Knesset Math

Observations from the final Israeli election results:

  • A pure left coalition is impossible. Kadima, Labor, and Meretz combine to 44 seats, 16 short of a coalition. Adding the Arab parties – which Tzipi would never do on account of the taboo against including them in government – only gets to 55. The only way for a Likud-less or Yisrael-less Kadima coalition to get to 61 is to include Shas, which showed no interest in forming a coalition with Livni before the elections.
  • A pure right coalition is possible, but would be fragile. Likud, Yisrael, and the conventional far-right parties (United Torah Judaism, National Union, Jewish Home) add up to only 52 seats, meaning that Likud will need Shas – and will thus need to make concessions on economic policy if they don’t want to serve with Kadima. Adding Shas into that equation makes 63 seats, a majority but one that could be broken by the defection of Yisrael, Shas, or UTJ, or by some combination of the other parties.
  • This seems to leave a Kadima-Likud unity government as the most promising option. But there are still questions. Kadima and Likud alone equal 55 seats, meaning another party will need to be added. Shas is the logical choice, but they may opt out if not given economic concessions I don’t think Livni or Netanyahu is eager to make. Labor would work as well, but would Netanyahu accept that? Yisrael would work mathematically, but I can’t imagine Livni accepting that. Most critical, though, is the question of who’d be PM in a Kadima-Likud government. Kadima has one more seat, yes, but only one, and Netanyahu can make a decent case that Likud’s doubling of its share of the Knesset means that he has a mandate to lead.

    So I’m willing to predict a Kadima-Likud unity government. I’m less sure on who’ll be PM, but if I had to bet I’d say Livni will stay on as Foreign Minister and Netanyahu will get the top gig. This is not ideal, certainly, but I can also see a situation where it leads to peace.

    First, assume the necessary preconditions for a peace deal: a Palestinian unity government, a lifting of the blockade on Gaza, and ongoing negotiations between the PA and Tel Aviv. These are big assumptions, of course, but they would be necessary for a deal regardless of election results. Now, suppose Tzipi Livni, as FM, works out a deal with Abbas (or his successor) along the familiar Arab Intiative/Geneva lines. Presumably, this will involve things – giving East Jerusalem to the Palestinians, compensation to refugees, settlement evacuation – that Netanyahu won’t abide by. However, Livni holds a trump card. She can withdraw from the government, endangering Netanyahu’s hold on the premiership. He could conceivably keep it through the conservative coalition outlined above, sure, but he’s rather not go through the trouble. So he agrees to back Livni’s deal to keep the government together. Now, you have a peace deal with the backing of the nation’s most prominent conservative, whose clout would be invaluable in selling the deal to the Israeli public. In short, you get a good deal with widespread popular support.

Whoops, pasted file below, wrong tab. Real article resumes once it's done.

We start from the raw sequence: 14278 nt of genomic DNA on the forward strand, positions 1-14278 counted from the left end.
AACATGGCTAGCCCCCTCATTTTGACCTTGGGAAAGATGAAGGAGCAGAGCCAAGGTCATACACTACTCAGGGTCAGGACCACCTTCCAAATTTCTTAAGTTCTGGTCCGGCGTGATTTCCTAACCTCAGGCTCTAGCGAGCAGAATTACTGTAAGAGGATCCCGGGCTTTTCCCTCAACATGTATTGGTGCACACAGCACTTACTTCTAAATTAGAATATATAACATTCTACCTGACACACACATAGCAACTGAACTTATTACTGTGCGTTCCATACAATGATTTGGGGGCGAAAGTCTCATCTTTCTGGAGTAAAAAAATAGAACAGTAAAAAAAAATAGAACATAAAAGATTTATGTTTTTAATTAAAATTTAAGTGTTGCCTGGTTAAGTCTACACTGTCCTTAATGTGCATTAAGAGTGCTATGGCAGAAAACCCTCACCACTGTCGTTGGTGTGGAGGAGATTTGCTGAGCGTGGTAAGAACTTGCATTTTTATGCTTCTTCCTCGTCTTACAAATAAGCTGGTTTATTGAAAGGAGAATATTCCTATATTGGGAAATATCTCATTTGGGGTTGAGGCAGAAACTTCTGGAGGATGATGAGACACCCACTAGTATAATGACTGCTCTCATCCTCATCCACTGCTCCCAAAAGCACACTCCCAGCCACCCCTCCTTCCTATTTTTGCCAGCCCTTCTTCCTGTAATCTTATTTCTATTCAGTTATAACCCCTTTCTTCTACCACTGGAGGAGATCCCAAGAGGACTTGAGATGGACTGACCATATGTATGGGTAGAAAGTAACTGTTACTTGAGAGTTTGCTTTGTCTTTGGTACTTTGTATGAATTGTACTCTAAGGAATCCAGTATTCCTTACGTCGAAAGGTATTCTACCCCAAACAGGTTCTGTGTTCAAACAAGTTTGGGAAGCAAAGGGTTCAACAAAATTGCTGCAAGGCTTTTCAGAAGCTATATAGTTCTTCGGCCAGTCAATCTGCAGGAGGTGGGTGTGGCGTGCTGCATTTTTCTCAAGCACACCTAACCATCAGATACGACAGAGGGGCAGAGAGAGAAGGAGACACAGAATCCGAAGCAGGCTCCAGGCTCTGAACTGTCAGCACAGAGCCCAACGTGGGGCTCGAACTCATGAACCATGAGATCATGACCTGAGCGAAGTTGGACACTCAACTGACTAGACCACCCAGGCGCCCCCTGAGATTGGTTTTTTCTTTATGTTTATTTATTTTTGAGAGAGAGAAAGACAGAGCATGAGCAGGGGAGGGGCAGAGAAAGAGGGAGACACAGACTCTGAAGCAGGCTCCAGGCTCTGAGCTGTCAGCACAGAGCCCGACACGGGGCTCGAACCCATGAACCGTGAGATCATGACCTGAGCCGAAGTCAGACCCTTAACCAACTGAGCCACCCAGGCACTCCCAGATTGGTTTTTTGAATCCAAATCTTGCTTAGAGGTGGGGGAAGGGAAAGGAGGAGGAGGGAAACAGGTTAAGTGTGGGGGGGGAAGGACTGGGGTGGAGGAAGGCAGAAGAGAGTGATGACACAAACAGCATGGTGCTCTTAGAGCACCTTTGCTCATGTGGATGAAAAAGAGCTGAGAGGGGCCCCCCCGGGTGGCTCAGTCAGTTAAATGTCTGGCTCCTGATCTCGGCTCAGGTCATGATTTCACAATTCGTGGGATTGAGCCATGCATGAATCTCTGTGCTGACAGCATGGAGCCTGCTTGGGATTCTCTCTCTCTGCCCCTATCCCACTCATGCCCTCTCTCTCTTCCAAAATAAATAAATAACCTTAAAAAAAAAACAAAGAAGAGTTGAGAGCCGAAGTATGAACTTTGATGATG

Now, this is probably just a crazy scenario that will never come to pass, but it seems at least possible. And possible is a lot better than what I was assuming we’d have: a strong Likud/Yisrael government with no intention of even starting negotiations.

  • The Break’s Over

    So Ben Nelson and Arlen Specter are so confident of the virtues of their economically groundless stimulus amendment that they’re willing to throw their compromise fetish out the window and oppose any further changes to the bill in conference committee. Awesome. It’s good to know that Obama has good, honest partners in the middle of the aisle.

    I’ve said it before, but it bears repeating: there’s a right lesson to learn from this. It’s the lesson the public has learned, given polling that shows the public approves of Obama’s handling of the stimulus and detests the Republicans’ tactics. It’s the lesson Nancy Pelosi seems to have learned, given her determination to get education spending back into the bill, Nelson and Specter be damned. And it’s high time Obama learned it to: screw these guys over. They had their chance to be responsible governing partners, but they blew it. From hereon out, consider them enemies and work to destroy them.

    Repeal PAYGO. Abolish the filibuster with the nuclear option. Use the budget reconciliation process like Rush uses OxyContin. Ram through health care and energy legislation with absolute no grace or subtlety. And for good measure, raise millions and millions of dollars to make sure John Thune, Tom Coburn and Jim DeMint are out of jobs come 2010.

    Livni Wins